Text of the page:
Titus Andronicus burst onto the national stage in 2010 with their Civil War themed album, The Monitor. Now, touring the release of their fifth LP, A Productive Cough, Titus Andronicus are taking their bombastic and grandiose sound, stripping it down to a two-member “acoustic” tour.

The show begins with keyboardist, Alex Molini, playing the introduction to “To Old Friends and New.” Patrick Stickles emerges from the staircase adjacent to The Frequency’s stage in a grand and theatrical manner.

Much of Titus Andronicus’s show felt much larger than a two-member performance in a 175-person capacity venue would lead on. The lead single of A Productive Cough, “Number One (In New York)” filled the venue and much more as Stickles’ menacing stare shot through the audience as he, and audience members alike, chanted through the eight-minute song. Many members raised their beers high in a toast to Stickles which added to the communal feel of the set.

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Nothing quite encapsulated the temporary community formed within The Frequency like the performance of “Theme from ‘Cheers’.” The song about the camaraderie of a bar falls on the brutal final line of, “what the fuck was it for anyway,” Stickles shouted out. As “Theme from ‘Cheers’” came to a close, Stickles put his beat-up Les Paul Jr. down and picked up the microphone and performed “Where Everyone Knows Your Name,” the actual theme from “Cheers,” in passionate fashion.

Stickles’ performance was filled with passion as he powered through a catalog of songs upwards of six-minutes long without skipping a beat. It truly felt like a one-man show of songs that I expected needing to have at least six people to sound as big as they do on the record.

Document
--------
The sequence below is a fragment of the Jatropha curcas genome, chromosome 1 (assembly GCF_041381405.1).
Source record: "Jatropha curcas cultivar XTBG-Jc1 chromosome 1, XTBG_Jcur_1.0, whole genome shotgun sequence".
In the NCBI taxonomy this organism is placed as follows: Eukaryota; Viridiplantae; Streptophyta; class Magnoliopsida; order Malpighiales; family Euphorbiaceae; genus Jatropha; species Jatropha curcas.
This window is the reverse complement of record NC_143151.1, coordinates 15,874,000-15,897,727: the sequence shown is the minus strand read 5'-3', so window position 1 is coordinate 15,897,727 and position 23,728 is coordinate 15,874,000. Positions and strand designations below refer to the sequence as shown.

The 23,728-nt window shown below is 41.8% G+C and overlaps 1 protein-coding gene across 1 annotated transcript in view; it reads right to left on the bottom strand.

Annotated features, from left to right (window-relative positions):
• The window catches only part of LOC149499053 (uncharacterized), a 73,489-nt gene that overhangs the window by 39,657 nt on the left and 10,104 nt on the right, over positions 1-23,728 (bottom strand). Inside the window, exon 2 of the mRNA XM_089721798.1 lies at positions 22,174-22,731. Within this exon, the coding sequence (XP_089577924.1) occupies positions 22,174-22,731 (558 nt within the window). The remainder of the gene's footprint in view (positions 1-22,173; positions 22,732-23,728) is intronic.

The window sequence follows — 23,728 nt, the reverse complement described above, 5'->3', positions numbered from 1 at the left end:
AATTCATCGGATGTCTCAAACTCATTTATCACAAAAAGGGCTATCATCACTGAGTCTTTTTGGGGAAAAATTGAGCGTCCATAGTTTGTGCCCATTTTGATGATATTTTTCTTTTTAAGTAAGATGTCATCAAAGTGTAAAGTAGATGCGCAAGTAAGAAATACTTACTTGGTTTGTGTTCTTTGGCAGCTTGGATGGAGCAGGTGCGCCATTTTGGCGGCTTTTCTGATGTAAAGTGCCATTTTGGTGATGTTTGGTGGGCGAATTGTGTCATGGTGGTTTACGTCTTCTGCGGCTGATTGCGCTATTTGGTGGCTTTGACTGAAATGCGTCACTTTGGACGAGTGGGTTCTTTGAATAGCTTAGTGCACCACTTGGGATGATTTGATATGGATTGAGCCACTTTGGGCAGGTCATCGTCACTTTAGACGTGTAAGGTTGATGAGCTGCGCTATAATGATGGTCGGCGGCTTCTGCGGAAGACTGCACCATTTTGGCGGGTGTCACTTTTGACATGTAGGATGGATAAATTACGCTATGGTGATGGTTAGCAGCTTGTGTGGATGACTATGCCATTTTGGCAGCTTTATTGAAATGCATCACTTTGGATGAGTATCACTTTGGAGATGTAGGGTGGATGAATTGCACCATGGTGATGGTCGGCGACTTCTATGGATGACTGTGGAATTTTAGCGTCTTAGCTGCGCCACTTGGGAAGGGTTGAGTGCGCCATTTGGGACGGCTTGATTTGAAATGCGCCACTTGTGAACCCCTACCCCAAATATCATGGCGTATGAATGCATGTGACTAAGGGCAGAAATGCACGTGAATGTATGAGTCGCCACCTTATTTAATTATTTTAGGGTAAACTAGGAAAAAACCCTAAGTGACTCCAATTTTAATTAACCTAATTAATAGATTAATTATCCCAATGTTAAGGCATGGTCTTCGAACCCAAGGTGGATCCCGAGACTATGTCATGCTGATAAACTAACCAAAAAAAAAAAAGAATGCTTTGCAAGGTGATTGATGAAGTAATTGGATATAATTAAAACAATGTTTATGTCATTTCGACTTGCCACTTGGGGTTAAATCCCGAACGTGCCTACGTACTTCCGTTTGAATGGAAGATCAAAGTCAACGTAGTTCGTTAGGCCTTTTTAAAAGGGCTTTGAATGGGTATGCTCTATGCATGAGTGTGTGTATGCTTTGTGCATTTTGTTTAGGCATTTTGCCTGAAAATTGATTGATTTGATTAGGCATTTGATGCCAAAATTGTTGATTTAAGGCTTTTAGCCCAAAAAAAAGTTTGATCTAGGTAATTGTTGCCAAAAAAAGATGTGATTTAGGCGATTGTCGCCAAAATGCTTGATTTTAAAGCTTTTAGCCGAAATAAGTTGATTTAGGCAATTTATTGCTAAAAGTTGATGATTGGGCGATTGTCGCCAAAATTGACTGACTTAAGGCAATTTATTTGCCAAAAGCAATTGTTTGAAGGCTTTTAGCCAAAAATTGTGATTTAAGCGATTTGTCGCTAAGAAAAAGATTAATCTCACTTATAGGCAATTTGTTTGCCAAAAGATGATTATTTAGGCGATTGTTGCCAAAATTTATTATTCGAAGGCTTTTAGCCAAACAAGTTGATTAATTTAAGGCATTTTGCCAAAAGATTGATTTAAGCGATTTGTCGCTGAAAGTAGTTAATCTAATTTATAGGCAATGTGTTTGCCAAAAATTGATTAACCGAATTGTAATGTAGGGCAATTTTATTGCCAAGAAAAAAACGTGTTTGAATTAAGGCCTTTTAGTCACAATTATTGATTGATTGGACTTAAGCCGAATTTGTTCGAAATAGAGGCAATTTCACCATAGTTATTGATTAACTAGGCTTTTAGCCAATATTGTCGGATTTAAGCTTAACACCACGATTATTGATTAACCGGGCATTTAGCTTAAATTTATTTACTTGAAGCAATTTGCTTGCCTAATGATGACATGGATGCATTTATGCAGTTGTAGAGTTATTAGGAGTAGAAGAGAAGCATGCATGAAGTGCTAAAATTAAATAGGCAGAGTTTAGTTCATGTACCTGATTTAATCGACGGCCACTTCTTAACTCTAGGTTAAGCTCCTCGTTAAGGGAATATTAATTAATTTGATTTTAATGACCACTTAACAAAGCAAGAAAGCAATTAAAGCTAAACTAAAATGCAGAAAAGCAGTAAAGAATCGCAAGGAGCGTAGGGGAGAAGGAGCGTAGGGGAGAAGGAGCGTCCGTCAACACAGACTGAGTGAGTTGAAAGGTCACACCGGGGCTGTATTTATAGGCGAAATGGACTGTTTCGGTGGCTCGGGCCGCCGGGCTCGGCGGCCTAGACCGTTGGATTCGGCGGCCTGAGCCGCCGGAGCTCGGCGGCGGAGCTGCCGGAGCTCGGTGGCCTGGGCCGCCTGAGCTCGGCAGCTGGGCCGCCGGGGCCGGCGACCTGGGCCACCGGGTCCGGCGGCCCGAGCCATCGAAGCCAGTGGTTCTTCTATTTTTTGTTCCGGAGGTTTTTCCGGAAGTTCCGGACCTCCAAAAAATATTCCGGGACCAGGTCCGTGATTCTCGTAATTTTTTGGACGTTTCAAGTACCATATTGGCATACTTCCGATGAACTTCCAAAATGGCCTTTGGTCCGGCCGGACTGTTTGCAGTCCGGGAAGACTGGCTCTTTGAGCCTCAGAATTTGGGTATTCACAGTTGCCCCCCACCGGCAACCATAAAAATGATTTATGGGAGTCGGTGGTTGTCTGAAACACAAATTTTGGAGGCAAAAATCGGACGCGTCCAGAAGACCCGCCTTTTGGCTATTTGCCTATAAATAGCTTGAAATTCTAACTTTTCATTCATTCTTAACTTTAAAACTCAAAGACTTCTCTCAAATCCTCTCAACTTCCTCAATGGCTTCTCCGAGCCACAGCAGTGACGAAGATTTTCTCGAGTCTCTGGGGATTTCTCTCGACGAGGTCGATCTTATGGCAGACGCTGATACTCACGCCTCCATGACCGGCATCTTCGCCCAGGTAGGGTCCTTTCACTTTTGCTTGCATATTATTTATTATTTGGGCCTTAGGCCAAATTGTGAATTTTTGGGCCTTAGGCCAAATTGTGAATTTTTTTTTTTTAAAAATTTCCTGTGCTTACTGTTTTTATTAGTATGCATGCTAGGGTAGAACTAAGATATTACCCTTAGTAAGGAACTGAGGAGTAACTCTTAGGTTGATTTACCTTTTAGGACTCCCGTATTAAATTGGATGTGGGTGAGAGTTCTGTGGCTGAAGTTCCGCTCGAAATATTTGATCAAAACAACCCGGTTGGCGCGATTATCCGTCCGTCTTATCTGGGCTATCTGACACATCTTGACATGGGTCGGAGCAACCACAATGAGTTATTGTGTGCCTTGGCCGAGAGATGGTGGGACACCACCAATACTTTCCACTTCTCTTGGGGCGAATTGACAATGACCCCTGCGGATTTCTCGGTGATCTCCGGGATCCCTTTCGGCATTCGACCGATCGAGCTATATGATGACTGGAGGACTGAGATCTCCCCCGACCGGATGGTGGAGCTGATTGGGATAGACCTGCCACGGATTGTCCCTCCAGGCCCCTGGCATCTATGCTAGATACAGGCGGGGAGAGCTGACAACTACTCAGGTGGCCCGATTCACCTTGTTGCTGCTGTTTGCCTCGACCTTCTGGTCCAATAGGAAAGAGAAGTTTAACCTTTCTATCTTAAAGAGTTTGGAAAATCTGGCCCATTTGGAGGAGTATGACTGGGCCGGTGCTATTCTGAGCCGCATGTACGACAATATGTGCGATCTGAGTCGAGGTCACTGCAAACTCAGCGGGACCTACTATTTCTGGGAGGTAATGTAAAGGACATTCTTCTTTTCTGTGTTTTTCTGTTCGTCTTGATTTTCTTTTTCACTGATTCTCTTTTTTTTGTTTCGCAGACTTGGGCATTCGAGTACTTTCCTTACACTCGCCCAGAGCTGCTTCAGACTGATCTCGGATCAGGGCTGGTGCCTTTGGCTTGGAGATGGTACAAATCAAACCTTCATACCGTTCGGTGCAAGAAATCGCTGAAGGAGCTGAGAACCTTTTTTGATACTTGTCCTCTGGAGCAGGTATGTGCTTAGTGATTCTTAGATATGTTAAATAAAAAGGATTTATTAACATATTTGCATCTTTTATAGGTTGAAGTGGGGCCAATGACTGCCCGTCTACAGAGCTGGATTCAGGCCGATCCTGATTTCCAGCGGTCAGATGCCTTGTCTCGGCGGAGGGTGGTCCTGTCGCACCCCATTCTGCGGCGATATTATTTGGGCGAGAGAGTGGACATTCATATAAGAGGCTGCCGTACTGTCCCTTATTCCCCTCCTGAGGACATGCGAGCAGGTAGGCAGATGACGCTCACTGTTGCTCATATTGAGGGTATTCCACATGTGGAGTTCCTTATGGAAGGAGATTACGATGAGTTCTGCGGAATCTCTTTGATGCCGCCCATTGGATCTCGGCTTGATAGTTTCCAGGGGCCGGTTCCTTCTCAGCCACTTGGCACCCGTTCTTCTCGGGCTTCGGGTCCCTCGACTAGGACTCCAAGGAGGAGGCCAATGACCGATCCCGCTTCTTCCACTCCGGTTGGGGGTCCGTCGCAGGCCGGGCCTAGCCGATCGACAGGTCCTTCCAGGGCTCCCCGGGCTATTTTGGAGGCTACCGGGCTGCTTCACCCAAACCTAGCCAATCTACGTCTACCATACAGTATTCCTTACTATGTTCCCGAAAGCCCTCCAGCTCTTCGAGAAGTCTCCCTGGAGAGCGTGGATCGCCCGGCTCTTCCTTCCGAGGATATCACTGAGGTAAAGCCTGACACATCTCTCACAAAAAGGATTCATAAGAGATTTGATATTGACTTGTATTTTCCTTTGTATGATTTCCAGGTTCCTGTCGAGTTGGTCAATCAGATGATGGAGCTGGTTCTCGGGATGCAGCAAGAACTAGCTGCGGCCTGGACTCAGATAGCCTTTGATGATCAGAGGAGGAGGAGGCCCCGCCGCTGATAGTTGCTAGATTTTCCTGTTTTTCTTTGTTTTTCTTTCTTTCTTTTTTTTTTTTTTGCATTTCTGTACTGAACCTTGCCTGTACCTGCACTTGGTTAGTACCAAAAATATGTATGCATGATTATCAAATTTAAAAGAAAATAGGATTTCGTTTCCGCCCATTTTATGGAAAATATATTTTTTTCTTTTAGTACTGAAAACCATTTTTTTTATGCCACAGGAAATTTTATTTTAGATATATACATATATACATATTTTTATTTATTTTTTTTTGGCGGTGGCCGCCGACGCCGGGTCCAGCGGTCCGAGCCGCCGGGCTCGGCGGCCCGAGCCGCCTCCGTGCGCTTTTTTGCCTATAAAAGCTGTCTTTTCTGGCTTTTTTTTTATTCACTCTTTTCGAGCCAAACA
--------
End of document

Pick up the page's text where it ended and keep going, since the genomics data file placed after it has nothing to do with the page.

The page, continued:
The penultimate song of the roughly 90-minute set was “Four Score and Seven” from The Monitor. The full-bodied track builds over the course of nearly nine-minutes with big harmonies and horns blasting, but the live rendition did not have the same resources as the studio version. Stickles and Molini attempted to recreate the boisterous energy and succeeded. Stickles’ chanting of “it’s still us against them” with the support of the audience shook the venue, in a collective fashion that resonated even more now than it did in 2010 when The Monitor released.

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Of course, “Four Score and Seven,” ends with “them” winning, and it’s tough not to feel that way today, but Stickles shows us that we can win. His solution is community. The community that his music creates and the embodiment of those connections being made at his shows felt just as — if not more — powerful than any of his records. That’s not a dig at his records, rather the contrary.

Stickles feels like a genuine figure who embodies both a larger than life rock star persona and that of the common Bruce Springsteen fan. On stage, his gaze and long beard are almost frightening — as he never even cracked a smile — yet off stage, he greeted fans, discussed his records and signed autographs.

These dualities filled the performance. It was an acoustic tour of punk songs with electric instruments. The audience felt like friends who were strangers. The show felt like a theatrical performance in a miniature venue. Yet, in these contradictions is where Titus Andronicus lives, and in an absurd world, they make sense.